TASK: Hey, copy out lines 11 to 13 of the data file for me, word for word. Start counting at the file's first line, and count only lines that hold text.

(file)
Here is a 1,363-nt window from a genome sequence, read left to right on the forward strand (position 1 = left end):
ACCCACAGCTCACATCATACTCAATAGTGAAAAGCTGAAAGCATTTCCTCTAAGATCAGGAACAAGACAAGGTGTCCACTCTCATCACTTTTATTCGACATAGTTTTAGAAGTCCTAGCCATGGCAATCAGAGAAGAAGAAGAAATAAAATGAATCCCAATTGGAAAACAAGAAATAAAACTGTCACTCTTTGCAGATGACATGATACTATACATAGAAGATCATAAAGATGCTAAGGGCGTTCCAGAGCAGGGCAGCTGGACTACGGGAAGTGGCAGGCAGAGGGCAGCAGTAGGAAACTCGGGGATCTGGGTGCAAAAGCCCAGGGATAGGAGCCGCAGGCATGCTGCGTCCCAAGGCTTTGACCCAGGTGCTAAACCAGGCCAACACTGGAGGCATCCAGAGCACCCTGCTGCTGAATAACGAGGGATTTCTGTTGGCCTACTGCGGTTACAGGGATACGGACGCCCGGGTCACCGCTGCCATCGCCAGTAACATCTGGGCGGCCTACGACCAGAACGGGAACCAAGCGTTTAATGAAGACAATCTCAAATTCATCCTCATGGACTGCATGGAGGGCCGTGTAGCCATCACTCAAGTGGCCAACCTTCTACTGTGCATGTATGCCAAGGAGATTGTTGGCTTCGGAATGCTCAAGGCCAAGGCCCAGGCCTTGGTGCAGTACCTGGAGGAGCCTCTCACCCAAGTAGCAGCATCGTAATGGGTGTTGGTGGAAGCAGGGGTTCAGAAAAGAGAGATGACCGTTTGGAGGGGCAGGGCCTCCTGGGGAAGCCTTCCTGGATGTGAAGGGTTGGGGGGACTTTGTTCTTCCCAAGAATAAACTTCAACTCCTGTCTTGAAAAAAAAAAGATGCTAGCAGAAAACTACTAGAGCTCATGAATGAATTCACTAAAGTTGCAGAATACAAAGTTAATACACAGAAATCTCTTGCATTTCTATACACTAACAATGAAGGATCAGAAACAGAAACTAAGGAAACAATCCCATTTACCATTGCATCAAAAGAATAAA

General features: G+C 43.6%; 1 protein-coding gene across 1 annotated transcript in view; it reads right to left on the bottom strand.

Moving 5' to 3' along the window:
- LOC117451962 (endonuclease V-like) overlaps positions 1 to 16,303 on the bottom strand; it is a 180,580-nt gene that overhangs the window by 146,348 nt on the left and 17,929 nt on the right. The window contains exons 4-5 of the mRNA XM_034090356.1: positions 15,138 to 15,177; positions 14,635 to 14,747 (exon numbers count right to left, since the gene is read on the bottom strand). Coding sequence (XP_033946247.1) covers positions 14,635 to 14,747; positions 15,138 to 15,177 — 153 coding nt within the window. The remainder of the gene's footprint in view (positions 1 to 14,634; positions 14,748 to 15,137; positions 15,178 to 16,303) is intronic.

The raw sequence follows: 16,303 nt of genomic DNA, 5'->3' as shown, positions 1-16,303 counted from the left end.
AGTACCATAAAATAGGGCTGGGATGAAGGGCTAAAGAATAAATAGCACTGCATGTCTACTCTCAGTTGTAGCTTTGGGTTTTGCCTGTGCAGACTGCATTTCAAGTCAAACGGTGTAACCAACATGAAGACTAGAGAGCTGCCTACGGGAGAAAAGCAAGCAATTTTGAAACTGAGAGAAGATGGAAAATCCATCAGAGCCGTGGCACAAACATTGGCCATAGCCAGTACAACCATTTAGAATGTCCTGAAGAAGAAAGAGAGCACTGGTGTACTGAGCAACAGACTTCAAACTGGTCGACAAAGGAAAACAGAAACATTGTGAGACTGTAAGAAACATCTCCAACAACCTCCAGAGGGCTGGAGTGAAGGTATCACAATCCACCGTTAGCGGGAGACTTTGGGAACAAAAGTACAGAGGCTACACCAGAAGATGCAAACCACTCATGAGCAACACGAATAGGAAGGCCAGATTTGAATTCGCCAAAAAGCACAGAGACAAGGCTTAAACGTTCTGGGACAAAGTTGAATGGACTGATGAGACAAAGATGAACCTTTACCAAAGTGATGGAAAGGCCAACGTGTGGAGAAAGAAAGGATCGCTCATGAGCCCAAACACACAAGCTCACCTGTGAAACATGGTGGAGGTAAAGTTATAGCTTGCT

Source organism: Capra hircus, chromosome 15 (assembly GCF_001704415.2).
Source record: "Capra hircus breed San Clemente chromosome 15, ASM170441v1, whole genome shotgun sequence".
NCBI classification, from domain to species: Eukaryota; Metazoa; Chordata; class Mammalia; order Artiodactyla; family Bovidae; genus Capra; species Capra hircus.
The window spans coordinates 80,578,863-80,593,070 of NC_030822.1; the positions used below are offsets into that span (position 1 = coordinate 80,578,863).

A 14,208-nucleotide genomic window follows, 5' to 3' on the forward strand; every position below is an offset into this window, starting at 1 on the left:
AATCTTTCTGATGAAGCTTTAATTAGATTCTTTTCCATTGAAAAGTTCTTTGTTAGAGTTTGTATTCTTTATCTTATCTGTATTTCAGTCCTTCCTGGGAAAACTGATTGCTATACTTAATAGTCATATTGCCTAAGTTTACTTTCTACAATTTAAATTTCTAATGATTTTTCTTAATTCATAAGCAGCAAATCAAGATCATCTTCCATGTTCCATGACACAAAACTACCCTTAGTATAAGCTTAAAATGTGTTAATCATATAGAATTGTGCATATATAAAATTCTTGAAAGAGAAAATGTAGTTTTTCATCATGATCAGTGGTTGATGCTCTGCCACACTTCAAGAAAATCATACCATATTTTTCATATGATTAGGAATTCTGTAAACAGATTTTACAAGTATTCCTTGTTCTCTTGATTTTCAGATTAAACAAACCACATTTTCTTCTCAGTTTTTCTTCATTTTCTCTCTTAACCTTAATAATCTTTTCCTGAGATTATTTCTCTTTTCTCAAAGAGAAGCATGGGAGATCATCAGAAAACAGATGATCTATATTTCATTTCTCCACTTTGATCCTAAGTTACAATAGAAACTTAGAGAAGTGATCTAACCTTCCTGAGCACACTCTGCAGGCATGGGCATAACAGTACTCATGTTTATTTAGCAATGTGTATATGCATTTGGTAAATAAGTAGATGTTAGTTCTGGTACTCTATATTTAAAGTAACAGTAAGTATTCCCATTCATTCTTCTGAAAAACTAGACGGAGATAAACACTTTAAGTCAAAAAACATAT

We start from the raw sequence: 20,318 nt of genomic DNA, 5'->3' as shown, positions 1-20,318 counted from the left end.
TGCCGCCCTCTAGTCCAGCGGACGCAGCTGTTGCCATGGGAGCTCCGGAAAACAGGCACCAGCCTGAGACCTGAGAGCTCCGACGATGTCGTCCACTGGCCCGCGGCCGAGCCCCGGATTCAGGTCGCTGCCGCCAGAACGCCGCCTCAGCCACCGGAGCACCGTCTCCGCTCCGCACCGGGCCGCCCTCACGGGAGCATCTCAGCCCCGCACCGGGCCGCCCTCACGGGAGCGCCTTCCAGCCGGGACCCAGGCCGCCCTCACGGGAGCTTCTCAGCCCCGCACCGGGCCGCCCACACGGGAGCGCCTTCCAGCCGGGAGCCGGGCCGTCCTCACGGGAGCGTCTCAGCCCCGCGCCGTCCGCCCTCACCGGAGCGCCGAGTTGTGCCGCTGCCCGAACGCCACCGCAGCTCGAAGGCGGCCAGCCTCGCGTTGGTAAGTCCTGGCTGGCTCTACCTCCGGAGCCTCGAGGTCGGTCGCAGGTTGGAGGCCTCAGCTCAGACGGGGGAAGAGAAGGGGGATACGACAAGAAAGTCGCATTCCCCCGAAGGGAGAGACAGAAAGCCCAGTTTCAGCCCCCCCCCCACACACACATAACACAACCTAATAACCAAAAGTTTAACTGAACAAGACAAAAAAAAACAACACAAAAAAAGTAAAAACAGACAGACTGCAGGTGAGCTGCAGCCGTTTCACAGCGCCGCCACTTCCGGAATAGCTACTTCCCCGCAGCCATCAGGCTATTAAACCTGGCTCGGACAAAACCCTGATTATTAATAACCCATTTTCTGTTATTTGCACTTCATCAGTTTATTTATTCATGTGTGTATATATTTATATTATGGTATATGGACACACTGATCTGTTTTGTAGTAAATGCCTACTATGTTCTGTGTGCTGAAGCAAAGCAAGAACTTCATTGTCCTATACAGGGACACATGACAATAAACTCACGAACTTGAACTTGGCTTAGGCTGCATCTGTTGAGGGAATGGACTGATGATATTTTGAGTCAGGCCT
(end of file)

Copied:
The window spans coordinates 80,578,863-80,593,070 of NC_030822.1; the positions used below are offsets into that span (position 1 = coordinate 80,578,863).

A 14,208-nucleotide genomic window follows, 5' to 3' on the forward strand; every position below is an offset into this window, starting at 1 on the left:
AATCTTTCTGATGAAGCTTTAATTAGATTCTTTTCCATTGAAAAGTTCTTTGTTAGAGTTTGTATTCTTTATCTTATCTGTATTTCAGTCCTTCCTGGGAAAACTGATTGCTATACTTAATAGTCATATTGCCTAAGTTTACTTTCTACAATTTAAATTTCTAATGATTTTTCTTAATTCATAAGCAGCAAATCAAGATCATCTTCCATGTTCCATGACACAAAACTACCCTTAGTATAAGCTTAAAATGTGTTAATCATATAGAATTGTGCATATATAAAATTCTTGAAAGAGAAAATGTAGTTTTTCATCATGATCAGTGGTTGATGCTCTGCCACACTTCAAGAAAATCATACCATATTTTTCATATGATTAGGAATTCTGTAAACAGATTTTACAAGTATTCCTTGTTCTCTTGATTTTCAGATTAAACAAACCACATTTTCTTCTCAGTTTTTCTTCATTTTCTCTCTTAACCTTAATAATCTTTTCCTGAGATTATTTCTCTTTTCTCAAAGAGAAGCATGGGAGATCATCAGAAAACAGATGATCTATATTTCATTTCTCCACTTTGATCCTAAGTTACAATAGAAACTTAGAGAAGTGATCTAACCTTCCTGAGCACACTCTGCAGGCATGGGCATAACAGTACTCATGTTTATTTAGCAATGTGTATATGCATTTGGTAAATAAGTAGATGTTAGTTCTGGTACTCTATATTTAAAGTAACAGTAAGTATTCCCATTCATTCTTCTGAAAAACTAGACGGAGATAAACACTTTAAGTCAAAAAACATAT